The thing with running races and accomplishing new goals and paces is that it becomes addicting. I got home from the Twin Cities Marathon happy with my time, but disappointed with how the race actually went. I was feeling very motivated to run a race again…and soon. I got home Sunday afternoon and spent the next two days thinking about doing another race in less than three weeks.

On Tuesday I mailed my race registration for the On the Road for Education Marathon. I was looking to cross another state off that was not too far away and that would be low key. This race sounded like the one. Ryan and I left on Saturday stopping at a state park in Iowa on the way to enjoy the last of the fall colors and do some walking on the trails. It was a small park, but a nice way to spend a couple of hours. We did a little fall photo shoot, too. I am obsessed with taking pictures afterall.


From the park we headed to Mason City, Iowa. We stopped at Newman High School to pick up my race packet. Talk about low key and fast packet pick up. It was awesome to avoid the crowds and get in and out. I was not expecting much swag for a small race, but was impressed by the super comfy, Fox River socks, yogurt covered cranberries, and several other goodies in the bag. We checked into our hotel, headed to Applebee’s for a prerace dinner and then to bed for an early night.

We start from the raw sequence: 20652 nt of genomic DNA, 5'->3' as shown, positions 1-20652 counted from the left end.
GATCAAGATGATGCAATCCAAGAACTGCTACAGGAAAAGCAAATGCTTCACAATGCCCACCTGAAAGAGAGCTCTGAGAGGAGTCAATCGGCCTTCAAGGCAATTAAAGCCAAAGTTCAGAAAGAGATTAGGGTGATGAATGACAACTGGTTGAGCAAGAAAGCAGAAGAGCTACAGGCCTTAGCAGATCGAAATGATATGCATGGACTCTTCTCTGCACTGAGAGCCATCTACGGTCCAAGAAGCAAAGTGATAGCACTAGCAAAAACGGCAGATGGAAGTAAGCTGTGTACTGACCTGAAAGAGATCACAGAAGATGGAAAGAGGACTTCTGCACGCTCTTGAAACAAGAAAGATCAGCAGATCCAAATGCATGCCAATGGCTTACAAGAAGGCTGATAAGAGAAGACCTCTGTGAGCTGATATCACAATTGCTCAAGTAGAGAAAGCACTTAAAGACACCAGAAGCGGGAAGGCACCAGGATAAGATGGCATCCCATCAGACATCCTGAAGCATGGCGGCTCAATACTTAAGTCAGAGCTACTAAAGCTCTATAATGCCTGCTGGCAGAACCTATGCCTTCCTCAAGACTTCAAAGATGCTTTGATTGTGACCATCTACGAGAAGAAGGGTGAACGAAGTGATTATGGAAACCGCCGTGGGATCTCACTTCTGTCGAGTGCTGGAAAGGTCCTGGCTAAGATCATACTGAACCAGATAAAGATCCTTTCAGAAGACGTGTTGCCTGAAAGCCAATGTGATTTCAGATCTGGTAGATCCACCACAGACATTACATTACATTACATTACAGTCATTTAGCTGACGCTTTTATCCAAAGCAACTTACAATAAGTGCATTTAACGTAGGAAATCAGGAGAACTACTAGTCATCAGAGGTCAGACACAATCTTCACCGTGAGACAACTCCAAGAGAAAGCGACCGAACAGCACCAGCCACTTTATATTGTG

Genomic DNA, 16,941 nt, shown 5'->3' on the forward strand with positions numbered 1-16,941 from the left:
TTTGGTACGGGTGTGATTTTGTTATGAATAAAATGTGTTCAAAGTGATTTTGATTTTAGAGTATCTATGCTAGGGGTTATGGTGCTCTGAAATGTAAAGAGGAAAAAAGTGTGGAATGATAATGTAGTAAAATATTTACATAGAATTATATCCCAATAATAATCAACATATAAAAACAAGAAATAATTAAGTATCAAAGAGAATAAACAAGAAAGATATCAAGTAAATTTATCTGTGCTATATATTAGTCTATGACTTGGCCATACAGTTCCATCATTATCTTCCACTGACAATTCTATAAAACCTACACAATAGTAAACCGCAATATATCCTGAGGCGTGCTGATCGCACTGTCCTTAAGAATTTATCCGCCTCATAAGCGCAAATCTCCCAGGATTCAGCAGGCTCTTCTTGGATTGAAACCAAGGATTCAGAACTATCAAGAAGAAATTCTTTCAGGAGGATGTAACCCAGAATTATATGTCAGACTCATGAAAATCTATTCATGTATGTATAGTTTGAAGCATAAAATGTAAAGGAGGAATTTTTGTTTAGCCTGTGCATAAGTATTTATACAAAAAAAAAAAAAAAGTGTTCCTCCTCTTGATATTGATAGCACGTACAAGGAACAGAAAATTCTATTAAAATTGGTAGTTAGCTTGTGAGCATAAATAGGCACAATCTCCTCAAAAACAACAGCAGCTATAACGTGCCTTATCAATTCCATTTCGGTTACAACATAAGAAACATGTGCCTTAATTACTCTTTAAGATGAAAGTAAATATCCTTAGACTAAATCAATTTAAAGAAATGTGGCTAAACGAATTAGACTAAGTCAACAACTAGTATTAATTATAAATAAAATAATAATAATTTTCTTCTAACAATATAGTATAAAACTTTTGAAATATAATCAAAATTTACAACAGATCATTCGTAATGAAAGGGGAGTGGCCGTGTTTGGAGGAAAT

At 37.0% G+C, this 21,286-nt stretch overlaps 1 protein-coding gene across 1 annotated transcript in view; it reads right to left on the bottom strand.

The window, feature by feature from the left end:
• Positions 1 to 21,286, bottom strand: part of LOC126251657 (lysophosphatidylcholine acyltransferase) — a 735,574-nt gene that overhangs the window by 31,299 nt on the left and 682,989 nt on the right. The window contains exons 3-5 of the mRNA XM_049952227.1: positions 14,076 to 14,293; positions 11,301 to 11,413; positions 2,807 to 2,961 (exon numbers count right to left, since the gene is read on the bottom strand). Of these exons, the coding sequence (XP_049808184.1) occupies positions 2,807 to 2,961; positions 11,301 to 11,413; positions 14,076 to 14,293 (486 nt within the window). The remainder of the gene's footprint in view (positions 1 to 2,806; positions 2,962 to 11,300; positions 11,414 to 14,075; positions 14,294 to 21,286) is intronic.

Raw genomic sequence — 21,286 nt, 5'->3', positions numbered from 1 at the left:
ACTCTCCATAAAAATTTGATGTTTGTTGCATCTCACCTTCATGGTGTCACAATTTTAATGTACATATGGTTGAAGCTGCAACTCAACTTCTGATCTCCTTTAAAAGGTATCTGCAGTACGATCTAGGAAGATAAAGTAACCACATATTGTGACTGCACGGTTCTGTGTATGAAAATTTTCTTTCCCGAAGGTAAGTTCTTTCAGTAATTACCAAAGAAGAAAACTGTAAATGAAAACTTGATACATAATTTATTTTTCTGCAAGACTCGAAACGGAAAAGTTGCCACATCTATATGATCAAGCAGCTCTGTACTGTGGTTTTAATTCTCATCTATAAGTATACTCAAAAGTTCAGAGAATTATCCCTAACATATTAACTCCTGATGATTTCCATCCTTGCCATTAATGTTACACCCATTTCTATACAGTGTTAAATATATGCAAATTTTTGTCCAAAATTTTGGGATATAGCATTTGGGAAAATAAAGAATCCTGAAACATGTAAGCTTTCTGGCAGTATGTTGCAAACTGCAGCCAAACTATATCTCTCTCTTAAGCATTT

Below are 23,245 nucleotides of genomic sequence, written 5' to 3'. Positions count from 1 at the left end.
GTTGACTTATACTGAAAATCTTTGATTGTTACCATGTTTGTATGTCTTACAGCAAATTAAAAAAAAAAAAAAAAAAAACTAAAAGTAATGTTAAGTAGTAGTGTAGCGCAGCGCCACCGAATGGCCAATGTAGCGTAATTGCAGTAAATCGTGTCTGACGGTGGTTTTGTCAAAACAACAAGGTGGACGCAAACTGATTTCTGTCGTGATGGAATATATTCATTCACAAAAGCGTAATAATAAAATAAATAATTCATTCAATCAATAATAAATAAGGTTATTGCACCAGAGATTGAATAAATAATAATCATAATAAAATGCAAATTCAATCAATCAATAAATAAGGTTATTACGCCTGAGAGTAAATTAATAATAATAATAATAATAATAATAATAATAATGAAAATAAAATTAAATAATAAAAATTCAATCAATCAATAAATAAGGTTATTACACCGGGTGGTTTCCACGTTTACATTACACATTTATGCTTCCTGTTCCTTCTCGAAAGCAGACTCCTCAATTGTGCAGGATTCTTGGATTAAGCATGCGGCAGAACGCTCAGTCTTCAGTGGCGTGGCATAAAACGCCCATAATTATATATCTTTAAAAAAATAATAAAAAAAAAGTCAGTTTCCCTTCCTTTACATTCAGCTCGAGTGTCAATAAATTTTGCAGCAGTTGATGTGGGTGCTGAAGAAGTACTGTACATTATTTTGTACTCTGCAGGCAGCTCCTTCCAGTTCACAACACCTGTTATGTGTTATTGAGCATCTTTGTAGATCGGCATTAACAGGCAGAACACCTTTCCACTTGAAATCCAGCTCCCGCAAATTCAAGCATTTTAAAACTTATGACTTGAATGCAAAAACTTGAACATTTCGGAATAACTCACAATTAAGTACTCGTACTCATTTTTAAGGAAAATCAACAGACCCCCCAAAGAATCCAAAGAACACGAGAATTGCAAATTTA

IMG_3067   IMG_3081

Race morning came and I was not feeling super excited. I knew there wouldn’t be crowd support and really didn’t know what to expect for the course as there were not a ton of details. One nice thing was getting to sleep in since Ryan was able to drop me off two blocks from the start of the race near Music Man Square. My goal was to run under four hours, but keep the pace comfortable until the last few miles. When I got to the last few miles the plan was to go with what pace felt good. If I felt good, then I would pick up the pace. If I was struggling, then I would keep maintaining my pace as best I could. I had never ran two marathons within a year of each other, much less three weeks apart. I wanted to have a positive race experience after feeling rough in the Twin Cities.